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   Table of Contents - Current issue
Coverpage
July-December 2019
Volume 2 | Issue 2
Page Nos. 61-109

Online since Wednesday, December 4, 2019

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REVIEW ARTICLES  

Vesicoureteral reflux and recurrent urinary tract infections Highly accessed article p. 61
Jitendra Meena, Pankaj Hari
DOI:10.4103/AJPN.AJPN_26_19  
Vesicoureteral reflux (VUR) refers to backflow of urine from the bladder into the upper urinary tract. Children with high-grade VUR are at risk of recurrent urinary tract infections (UTIs). It is commonly associated with bladder–bowel dysfunction, necessitating treatment because it further increases the risk of recurrent UTI and results in delayed resolution of VUR. Almost one-third of patients with VUR diagnosed following UTI show renal scarring. It is debated whether scarring in VUR is entirely acquired following UTI or due to dysplasia. The efficacy of antibiotic prophylaxis has been variable for the prevention of UTI in children with VUR. A meta-analysis suggests that it might be of some benefit in preventing UTI, but not renal scarring and at cost of bacterial resistance. Due to questionable efficacy and potential risk, use of antibiotic prophylaxis should be based on risk stratification rather than mere presence of reflux. In view of lack of significant improvement in long-term outcomes with current available interventions, there is ongoing debate on the aggressiveness of algorithms for diagnosing VUR following UTI. Long-term complications of VUR include proteinuria, hypertension, and end-stage renal disease. As opposed to previous assumption, the risk of end-stage renal failure and hypertension is fairly small with scarring following UTI.
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Summary of 'Hemolytic uremic syndrome in a developing country: Consensus guidelines' p. 71
Sushmita Banerjee, Jyoti Sharma
DOI:10.4103/AJPN.AJPN_21_19  
Hemolytic uremic syndrome (HUS) is a common cause of acute kidney injury in children and has implications of irreversible renal damage. The management depends on the etiology of HUS. Guidelines for India have been formulated to arrive at the etiology with an algorithmic approach based on the epidemiology and the constraints of facilities available for investigations and therapy in the region. Anti-Factor H antibody-associated illness accounts for over half the cases of atypical HUS (aHUS) in Indian children, and prompt plasma exchange and immunosuppression are recommended to lower antibody levels. Since access to eculizumab is limited, the management of other forms of aHUS relies on plasma therapy. Indications for biopsy and concerns around kidney transplantation are highlighted. A brief comparison with current guidelines from other regions has been made.
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ORIGINAL ARTICLES Top

Incidence and determinants of acute kidney injury in patients with nephrotic syndrome p. 75
Sunil Kushwah, Menka Yadav, Pankaj Hari, Jitendra Meena, Aditi Sinha, Arvind Bagga
DOI:10.4103/AJPN.AJPN_25_19  
Background: Retrospective studies from developed countries indicate an increasing prevalence of acute kidney injury (AKI) in nephrotic syndrome. Prospective information on incidence and determinants of AKI in nephrotic syndrome from developing countries is limited. Methods: This prospective study enrolled consecutive patients with nephrotic syndrome, 1 month–18 years old, admitted to a single tertiary care center. Patients were evaluated daily for the development of AKI using Kidney Disease Improving Global Outcomes serum creatinine criteria until day 14 or discharge, along with clinical and biochemical information to determine associated risk factors. Estimated glomerular filtration rate (eGFR) was reassessed at 3 months' follow-up. Results: Of 115 patients (72.2% boys) enrolled at median (interquartile range) age 64 (36–111) months, 25 (21.7%) developed AKI. The incidence density of AKI was 3.3 (2.2, 4.8) episodes per 100 person-days. Stage 3 AKI comprised 64% of cases. Steroid-resistant illness, hypoalbuminemia, and low baseline eGFR were independently associated with the occurrence of AKI. AKI recovered completely or partially in 48% and 20% cases, respectively; 20% of patients remained dialysis-dependent and 12% of patients died. Patients with AKI had significantly longer hospital stay, and lower median eGFR at 3-month follow-up, than those without AKI. Conclusions: AKI affects 21.7% of patients admitted with nephrotic syndrome, is predominantly severe, and is associated with adverse outcomes in one-third cases, prolonged hospital stay, and reduced eGFR at discharge and short-term follow-up. Steroid-resistant nephrotic syndrome, hypoalbuminemia, and low eGFR at admission were independently associated with the occurrence of AKI.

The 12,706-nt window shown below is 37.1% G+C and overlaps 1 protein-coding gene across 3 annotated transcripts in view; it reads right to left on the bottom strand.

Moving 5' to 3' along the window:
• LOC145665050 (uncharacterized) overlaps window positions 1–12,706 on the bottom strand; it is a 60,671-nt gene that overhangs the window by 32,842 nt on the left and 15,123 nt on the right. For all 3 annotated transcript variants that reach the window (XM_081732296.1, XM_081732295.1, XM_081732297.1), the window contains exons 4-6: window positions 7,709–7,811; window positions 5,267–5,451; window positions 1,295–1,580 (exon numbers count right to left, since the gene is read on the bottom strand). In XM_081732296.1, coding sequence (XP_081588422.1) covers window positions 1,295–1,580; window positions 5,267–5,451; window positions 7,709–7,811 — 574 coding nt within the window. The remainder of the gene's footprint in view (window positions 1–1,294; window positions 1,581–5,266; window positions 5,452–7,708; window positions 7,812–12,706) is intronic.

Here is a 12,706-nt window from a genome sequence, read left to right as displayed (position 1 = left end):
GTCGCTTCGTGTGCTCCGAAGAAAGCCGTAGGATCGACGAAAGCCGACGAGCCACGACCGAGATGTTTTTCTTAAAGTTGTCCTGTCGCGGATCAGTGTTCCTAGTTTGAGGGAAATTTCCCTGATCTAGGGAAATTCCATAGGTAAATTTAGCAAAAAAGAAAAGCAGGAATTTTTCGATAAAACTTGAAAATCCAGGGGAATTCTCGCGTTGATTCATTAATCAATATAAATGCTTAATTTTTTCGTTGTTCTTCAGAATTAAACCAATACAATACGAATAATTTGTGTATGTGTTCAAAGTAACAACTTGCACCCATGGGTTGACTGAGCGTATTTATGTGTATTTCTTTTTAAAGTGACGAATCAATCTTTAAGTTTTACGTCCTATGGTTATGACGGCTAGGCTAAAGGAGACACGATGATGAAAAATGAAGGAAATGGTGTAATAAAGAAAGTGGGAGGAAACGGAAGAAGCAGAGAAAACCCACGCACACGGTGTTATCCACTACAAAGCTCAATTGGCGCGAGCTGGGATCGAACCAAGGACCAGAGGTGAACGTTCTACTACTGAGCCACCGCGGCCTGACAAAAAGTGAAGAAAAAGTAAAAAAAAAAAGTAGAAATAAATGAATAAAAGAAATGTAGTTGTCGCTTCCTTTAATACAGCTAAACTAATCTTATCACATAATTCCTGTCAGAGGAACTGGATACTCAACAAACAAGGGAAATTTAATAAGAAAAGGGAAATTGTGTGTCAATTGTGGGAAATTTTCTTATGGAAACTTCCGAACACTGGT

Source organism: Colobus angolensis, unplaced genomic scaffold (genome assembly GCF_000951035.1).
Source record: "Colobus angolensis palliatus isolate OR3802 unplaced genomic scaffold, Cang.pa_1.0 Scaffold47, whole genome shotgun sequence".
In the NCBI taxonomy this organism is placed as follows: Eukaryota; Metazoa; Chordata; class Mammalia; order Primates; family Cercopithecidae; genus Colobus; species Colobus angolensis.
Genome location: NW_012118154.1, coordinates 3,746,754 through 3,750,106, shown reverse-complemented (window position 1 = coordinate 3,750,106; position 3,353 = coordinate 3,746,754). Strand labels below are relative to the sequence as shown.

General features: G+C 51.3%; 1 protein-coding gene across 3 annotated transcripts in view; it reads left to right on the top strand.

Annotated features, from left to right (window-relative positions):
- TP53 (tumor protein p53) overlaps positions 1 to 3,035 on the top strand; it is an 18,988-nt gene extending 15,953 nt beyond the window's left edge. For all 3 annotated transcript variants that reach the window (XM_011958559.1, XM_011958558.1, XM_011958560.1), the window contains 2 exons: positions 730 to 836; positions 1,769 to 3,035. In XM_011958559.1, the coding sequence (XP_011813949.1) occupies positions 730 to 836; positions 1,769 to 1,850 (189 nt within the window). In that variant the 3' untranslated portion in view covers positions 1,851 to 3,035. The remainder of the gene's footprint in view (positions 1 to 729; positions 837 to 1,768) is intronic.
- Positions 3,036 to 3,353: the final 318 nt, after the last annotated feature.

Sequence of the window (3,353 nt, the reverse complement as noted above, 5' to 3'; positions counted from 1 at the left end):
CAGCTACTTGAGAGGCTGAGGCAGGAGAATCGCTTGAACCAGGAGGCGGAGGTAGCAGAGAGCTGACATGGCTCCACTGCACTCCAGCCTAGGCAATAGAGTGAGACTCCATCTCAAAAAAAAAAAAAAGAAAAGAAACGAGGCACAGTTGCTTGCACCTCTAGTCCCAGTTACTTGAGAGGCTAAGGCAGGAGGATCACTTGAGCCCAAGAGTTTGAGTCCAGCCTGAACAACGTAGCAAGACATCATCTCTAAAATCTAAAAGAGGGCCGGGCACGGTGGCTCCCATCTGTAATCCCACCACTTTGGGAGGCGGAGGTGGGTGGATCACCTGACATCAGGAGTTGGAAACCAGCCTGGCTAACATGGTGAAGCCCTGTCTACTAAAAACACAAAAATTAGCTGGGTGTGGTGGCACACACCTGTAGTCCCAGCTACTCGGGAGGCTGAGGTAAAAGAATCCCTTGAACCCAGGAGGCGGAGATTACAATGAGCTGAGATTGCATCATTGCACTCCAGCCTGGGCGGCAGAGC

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Mycophenolate mofetil for maintenance of remission in children with steroid- and calcineurin inhibitor- dependent nephrotic syndrome: A prospective, randomized multicenter trial p. 82
Eun Mi Yang, Eujin Park, Hyun Jin Choi, Hyesun Hyun, Yong-hoon Park, Kyung Hee Han, Hyewon Park, Seong Heon Kim, Il-Soo Ha, Hae Il Cheong, Hee Gyung Kang
DOI:10.4103/AJPN.AJPN_10_19  
Background: Mycophenolate mofetil (MMF), a nonsteroidal immunosuppressive agent, has been used as a therapeutic option in various immune-mediated glomerulonephritis. However, controlled studies that examine the efficacy of MMF monotherapy in steroid- and calcineurin inhibitor (CNI)-dependent nephrotic syndrome (NS) are lacking. Aim: This study assessed the efficacy and safety of MMF monotherapy in children with steroid- and CNI-dependent NS. Methods: In this prospective, randomized, open-label, multicenter pilot study, we evaluated the efficacy and safety of MMF after CNI and corticosteroid therapy in children with steroid-dependent NS. We compared the duration and timing of sustained remission between patients managed with or without MMF and monitored for adverse effects of MMF. Statistical Analysis Used: The data were analyzed using standard statistical tests on the modified intention-to-treat population. Results: The baseline characteristics between the two groups did not differ significantly. There was neither difference in the duration of the sustained remission between patients in the MMF and control groups (4.2 ± 3.5 months vs. 3.8 ± 3.4 months, respectively; P = 0.772) nor in the proportion in sustained remission after 12 months (P = 0.936). Patients received MMF did not experience significant toxicity; chiefly, self-remitting gastrointestinal adverse events were observed. Conclusions: Therapy with MMF is safe but ineffective in influencing rates of remission in patients with NS dependent on steroids and CNIs.